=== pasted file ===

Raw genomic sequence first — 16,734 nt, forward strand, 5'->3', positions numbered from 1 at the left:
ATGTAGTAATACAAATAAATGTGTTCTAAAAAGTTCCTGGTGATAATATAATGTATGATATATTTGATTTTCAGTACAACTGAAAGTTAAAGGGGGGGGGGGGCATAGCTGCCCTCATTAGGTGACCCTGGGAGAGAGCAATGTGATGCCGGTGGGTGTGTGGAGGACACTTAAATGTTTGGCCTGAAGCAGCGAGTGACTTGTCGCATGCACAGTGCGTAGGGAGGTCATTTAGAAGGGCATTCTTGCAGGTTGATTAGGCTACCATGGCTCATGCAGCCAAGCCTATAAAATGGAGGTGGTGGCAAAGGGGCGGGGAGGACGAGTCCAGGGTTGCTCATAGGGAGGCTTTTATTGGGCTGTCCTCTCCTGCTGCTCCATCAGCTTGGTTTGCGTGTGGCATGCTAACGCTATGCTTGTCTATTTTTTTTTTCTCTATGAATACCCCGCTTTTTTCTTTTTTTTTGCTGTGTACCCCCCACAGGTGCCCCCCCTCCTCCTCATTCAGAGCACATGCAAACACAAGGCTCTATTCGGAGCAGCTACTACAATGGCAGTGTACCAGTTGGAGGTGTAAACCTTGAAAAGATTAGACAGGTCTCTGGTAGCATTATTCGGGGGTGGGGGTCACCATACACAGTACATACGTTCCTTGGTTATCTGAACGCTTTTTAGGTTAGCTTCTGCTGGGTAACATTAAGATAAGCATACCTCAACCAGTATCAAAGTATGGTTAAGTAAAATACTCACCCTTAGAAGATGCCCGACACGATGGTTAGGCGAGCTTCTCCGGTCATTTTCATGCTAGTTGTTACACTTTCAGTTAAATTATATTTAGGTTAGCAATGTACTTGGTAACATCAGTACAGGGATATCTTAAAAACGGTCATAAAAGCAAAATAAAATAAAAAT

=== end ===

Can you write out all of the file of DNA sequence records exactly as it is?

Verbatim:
Raw genomic sequence first — 16,734 nt, forward strand, 5'->3', positions numbered from 1 at the left:
ATGTAGTAATACAAATAAATGTGTTCTAAAAAGTTCCTGGTGATAATATAATGTATGATATATTTGATTTTCAGTACAACTGAAAGTTAAAGGGGGGGGGGGGCATAGCTGCCCTCATTAGGTGACCCTGGGAGAGAGCAATGTGATGCCGGTGGGTGTGTGGAGGACACTTAAATGTTTGGCCTGAAGCAGCGAGTGACTTGTCGCATGCACAGTGCGTAGGGAGGTCATTTAGAAGGGCATTCTTGCAGGTTGATTAGGCTACCATGGCTCATGCAGCCAAGCCTATAAAATGGAGGTGGTGGCAAAGGGGCGGGGAGGACGAGTCCAGGGTTGCTCATAGGGAGGCTTTTATTGGGCTGTCCTCTCCTGCTGCTCCATCAGCTTGGTTTGCGTGTGGCATGCTAACGCTATGCTTGTCTATTTTTTTTTTCTCTATGAATACCCCGCTTTTTTCTTTTTTTTTGCTGTGTACCCCCCACAGGTGCCCCCCCTCCTCCTCATTCAGAGCACATGCAAACACAAGGCTCTATTCGGAGCAGCTACTACAATGGCAGTGTACCAGTTGGAGGTGTAAACCTTGAAAAGATTAGACAGGTCTCTGGTAGCATTATTCGGGGGTGGGGGTCACCATACACAGTACATACGTTCCTTGGTTATCTGAACGCTTTTTAGGTTAGCTTCTGCTGGGTAACATTAAGATAAGCATACCTCAACCAGTATCAAAGTATGGTTAAGTAAAATACTCACCCTTAGAAGATGCCCGACACGATGGTTAGGCGAGCTTCTCCGGTCATTTTCATGCTAGTTGTTACACTTTCAGTTAAATTATATTTAGGTTAGCAATGTACTTGGTAACATCAGTACAGGGATATCTTAAAAACGGTCATAAAAGCAAAATAAAATAAAAAT